In this week’s At Issue, Executive Director Jack Janes examines the windy atmosphere of debates surrounding the recent NATO summit in Chicago. As the 28 member states look to find common answers to a long list of security issues, they must also reassess and redefine the ends of means that NATO stands for.
In this At Issue, Executive Director Jack Janes examines the results of the May 6 elections in Schleswig-Holstein, the upcoming elections in NRW on May 13, and the significance of regional elections as barometers of Germany’s changing political weather.
There is a well-known German slogan about the fate of those seeking re-election these days: ‘wer regiert, verliert.’ An American translation − voters are restless, rebellious, and ready to blame …
In advance of the French Presidential elections, Executive Director Jack Janes examines the changing parameters of Franco-German relations in light of the challenges both countries currently face. If Francois Hollande becomes the new President, any resulting changes in the continuity of one the most important bi-national relationships in Europe will be felt beyond the borders of Germany and France.
In this At Issue, Executive Director Jack Janes examines the results of the state election in Saarland and their potential signals for both the subsequent state elections to follow during 2012, as well as the national election in 2013.
Germany is at a crossroads: become the Continent’s leader or be seen as the neighborhood bully. In a stroke of national fortune, it is about to install, as its next president, a man known more for his integrity and moral leadership than for his political acumen, a man who can help make sure his country follows the first course.
In this At Issue, Executive Director Jack Janes looks at the proposed troop withdraw date for Afghanistan in the wake of the civilian killings by a U.S. soldier over the past weekend. Following over a decade of conflict in Afghanistan, coalition forces now seem increasingly eager to transfer responsibility to the Afghan people. However, it has become very clear that a number of challenges remain for the future stability of Afghanistan, especially once coalition forces do leave.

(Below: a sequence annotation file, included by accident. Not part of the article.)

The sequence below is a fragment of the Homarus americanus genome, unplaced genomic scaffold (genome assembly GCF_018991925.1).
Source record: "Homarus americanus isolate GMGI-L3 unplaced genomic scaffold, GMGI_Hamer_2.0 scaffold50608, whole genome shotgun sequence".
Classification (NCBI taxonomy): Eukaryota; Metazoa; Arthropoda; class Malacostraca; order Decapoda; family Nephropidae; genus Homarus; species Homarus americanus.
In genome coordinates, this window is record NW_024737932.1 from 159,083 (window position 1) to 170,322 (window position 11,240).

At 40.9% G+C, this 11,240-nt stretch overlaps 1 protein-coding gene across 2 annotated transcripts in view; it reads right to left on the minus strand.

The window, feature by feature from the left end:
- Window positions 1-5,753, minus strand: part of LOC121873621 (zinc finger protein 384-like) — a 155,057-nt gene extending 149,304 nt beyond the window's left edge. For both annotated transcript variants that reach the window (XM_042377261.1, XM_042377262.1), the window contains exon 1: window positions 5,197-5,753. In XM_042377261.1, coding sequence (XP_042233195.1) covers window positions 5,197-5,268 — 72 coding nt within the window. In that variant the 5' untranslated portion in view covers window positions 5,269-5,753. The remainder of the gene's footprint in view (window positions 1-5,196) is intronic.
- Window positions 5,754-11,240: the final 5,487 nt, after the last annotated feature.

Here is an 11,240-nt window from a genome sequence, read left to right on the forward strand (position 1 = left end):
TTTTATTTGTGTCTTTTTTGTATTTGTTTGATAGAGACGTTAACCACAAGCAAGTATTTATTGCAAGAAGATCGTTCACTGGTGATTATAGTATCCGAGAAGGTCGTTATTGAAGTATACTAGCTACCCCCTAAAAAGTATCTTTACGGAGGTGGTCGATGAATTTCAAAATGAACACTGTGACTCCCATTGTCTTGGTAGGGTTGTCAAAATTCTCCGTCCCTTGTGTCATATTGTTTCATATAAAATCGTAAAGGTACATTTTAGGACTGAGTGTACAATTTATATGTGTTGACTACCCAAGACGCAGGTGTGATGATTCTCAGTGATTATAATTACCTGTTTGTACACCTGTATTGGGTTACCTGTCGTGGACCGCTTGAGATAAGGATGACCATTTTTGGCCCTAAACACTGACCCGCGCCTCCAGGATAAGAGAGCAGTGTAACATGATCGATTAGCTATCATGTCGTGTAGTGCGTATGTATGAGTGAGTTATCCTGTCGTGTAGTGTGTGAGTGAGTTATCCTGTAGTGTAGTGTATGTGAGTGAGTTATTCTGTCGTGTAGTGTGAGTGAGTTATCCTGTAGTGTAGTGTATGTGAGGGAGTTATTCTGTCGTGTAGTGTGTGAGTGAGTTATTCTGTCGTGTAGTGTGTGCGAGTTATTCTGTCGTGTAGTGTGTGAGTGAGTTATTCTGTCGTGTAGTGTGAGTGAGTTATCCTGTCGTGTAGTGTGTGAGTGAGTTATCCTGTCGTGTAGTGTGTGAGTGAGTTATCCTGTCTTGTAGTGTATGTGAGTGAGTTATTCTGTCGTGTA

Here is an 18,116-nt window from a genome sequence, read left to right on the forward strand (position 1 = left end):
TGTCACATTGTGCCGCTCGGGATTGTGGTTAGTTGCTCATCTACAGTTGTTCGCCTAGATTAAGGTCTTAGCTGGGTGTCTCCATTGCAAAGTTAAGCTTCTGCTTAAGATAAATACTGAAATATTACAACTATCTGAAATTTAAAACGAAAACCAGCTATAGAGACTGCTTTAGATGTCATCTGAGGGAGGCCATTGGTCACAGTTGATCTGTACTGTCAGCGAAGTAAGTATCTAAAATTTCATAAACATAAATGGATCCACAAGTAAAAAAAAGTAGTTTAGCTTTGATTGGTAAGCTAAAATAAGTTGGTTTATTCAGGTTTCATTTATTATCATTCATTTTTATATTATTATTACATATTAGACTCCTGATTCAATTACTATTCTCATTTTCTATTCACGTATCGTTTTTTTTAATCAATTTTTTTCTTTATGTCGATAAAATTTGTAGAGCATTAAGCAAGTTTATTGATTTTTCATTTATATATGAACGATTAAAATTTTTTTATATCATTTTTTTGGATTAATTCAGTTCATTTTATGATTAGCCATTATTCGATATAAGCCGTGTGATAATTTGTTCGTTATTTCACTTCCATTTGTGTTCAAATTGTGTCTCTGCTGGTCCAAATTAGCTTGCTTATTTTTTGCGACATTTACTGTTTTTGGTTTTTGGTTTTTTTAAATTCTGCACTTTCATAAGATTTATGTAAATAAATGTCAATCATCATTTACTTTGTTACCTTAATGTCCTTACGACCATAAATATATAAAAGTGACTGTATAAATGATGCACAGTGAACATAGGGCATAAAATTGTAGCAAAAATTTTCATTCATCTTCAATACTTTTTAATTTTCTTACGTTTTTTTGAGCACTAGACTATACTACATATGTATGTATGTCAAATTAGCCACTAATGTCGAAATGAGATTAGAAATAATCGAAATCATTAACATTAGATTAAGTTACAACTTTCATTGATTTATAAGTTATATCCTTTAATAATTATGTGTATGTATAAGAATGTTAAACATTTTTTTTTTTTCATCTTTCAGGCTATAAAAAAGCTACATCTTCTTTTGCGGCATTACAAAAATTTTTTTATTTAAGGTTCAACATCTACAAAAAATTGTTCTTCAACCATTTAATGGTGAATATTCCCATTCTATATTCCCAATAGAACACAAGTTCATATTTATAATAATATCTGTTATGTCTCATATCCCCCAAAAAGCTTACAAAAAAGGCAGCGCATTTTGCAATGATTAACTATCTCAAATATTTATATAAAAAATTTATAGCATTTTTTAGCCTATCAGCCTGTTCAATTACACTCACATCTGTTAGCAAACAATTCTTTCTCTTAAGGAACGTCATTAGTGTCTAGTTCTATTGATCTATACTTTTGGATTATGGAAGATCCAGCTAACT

In this At Issue, Executive Director Jack Janes examines the election – whether at local, regional, or federal levels – as a cornerstone of a successful modern day democracy.
In this weeks At issue, Executive Director Jack Janes looks at Chancellor Merkel’s struggle to sustain political support for the increasingly complicated agenda of the euro zone, as well as the interests and actors shaping the battle lines.
In this At Issue, Executive Director Jack Janes reacts to the unexpected resignation of German President Christian Wulff, brought about by the decision to investigate his dealings while serving as Minister President of Lower Saxony. While his exit from office appears to have little effect on Chancellor Merkel’s current approval ratings, it has highlighted a bigger issue in Germany – namely the growing mistrust between politicians and the German population. With Joachim Gauck emerging as the favorite to become the next President, he must focus immediately on rebuilding the bridge between the governed and the governing.
In this week’s At Issue, Executive Director Jack Janes writes from this year’s annual Munich Security Conference (MSC). A benchmark for the defense discussions of the transatlantic community for almost fifty years, the conference has had to continually incorporate new global threats and concerns in its agenda. With the centers of global power continuing to shift away from Cold War era alignments, the challenges for the US and Europe require increased dialogue with more partners and players around the globe.
As tensions rise over Iran’s nuclear ambitions, the European Union has ratcheted up its pressure on Iran with an oil embargo. Tehran is now threatening with an embargo of its own, while the United States leaves its threat of military action on the table and Israel worries about the clock running out of time to stop Iran from obtaining a nuclear weapon. Is 2012 the year where war becomes inevtiable? And what can Germany or the EU do to prevent it?